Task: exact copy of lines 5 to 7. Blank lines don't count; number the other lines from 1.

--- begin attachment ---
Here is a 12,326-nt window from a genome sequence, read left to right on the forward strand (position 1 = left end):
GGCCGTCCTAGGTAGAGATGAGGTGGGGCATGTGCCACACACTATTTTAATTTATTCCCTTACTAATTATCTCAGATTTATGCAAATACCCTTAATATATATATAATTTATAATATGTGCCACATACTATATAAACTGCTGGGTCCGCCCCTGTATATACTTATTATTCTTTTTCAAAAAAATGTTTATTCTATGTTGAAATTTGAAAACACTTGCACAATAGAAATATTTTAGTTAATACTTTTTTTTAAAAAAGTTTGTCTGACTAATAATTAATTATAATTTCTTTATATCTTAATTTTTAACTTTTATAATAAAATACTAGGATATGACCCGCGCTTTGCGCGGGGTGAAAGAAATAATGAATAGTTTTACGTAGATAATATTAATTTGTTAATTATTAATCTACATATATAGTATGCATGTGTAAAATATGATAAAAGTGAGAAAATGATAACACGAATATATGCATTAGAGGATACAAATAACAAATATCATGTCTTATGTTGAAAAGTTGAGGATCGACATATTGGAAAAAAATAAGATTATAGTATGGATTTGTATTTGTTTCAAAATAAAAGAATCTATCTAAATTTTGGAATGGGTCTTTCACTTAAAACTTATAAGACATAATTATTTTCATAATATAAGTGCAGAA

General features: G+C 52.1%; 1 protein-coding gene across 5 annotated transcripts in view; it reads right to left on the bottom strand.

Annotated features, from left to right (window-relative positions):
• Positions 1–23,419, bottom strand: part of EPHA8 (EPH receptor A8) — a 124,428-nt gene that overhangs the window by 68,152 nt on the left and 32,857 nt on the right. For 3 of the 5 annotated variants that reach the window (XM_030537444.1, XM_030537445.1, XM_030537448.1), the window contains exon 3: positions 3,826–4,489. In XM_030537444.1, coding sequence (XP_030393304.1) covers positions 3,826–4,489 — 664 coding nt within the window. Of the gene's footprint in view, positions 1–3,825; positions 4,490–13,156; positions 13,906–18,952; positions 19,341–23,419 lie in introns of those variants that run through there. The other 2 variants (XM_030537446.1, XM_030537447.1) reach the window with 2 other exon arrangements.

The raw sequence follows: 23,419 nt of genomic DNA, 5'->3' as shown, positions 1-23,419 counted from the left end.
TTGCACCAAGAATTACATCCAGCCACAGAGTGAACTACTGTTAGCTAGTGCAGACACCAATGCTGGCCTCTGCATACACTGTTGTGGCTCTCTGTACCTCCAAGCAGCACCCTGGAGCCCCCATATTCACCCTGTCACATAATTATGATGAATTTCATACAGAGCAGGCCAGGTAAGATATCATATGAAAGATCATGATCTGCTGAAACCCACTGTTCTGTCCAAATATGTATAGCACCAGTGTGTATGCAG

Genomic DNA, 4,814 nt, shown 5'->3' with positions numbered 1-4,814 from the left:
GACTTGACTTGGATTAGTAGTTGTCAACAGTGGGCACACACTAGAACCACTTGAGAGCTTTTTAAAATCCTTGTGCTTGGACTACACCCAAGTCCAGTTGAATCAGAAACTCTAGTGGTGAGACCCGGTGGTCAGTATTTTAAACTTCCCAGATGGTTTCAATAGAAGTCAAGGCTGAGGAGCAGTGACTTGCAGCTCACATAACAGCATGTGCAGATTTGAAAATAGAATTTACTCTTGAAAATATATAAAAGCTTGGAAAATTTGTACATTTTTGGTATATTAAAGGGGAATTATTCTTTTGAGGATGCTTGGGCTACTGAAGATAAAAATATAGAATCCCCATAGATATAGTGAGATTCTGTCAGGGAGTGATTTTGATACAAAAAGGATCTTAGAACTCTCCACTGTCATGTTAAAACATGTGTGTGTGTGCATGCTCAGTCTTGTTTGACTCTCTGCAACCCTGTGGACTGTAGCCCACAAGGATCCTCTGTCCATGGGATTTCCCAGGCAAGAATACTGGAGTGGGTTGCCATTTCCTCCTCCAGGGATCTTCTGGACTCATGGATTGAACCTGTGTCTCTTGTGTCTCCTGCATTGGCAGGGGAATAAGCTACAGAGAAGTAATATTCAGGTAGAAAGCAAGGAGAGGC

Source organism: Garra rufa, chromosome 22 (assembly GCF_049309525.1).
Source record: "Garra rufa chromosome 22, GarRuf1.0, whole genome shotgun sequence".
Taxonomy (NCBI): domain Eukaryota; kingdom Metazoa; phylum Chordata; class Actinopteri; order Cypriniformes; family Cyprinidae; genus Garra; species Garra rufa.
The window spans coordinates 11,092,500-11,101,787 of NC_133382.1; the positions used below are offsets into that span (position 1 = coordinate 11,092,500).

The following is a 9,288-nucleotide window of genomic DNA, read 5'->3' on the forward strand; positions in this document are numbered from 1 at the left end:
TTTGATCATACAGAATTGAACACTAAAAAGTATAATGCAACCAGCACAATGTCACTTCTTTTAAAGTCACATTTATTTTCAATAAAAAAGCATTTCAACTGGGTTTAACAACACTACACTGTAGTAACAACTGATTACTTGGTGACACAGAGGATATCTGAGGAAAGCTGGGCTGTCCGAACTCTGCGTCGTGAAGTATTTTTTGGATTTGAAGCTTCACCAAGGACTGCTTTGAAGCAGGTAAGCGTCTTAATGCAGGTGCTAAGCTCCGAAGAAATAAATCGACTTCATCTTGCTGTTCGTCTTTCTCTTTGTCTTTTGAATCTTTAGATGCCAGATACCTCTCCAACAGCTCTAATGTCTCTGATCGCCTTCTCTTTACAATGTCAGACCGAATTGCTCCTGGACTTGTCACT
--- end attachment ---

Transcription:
• Positions 1–23,419, bottom strand: part of EPHA8 (EPH receptor A8) — a 124,428-nt gene that overhangs the window by 68,152 nt on the left and 32,857 nt on the right. For 3 of the 5 annotated variants that reach the window (XM_030537444.1, XM_030537445.1, XM_030537448.1), the window contains exon 3: positions 3,826–4,489. In XM_030537444.1, coding sequence (XP_030393304.1) covers positions 3,826–4,489 — 664 coding nt within the window. Of the gene's footprint in view, positions 1–3,825; positions 4,490–13,156; positions 13,906–18,952; positions 19,341–23,419 lie in introns of those variants that run through there. The other 2 variants (XM_030537446.1, XM_030537447.1) reach the window with 2 other exon arrangements.

The raw sequence follows: 23,419 nt of genomic DNA, 5'->3' as shown, positions 1-23,419 counted from the left end.
TTGCACCAAGAATTACATCCAGCCACAGAGTGAACTACTGTTAGCTAGTGCAGACACCAATGCTGGCCTCTGCATACACTGTTGTGGCTCTCTGTACCTCCAAGCAGCACCCTGGAGCCCCCATATTCACCCTGTCACATAATTATGATGAATTTCATACAGAGCAGGCCAGGTAAGATATCATATGAAAGATCATGATCTGCTGAAACCCACTGTTCTGTCCAAATATGTATAGCACCAGTGTGTATGCAG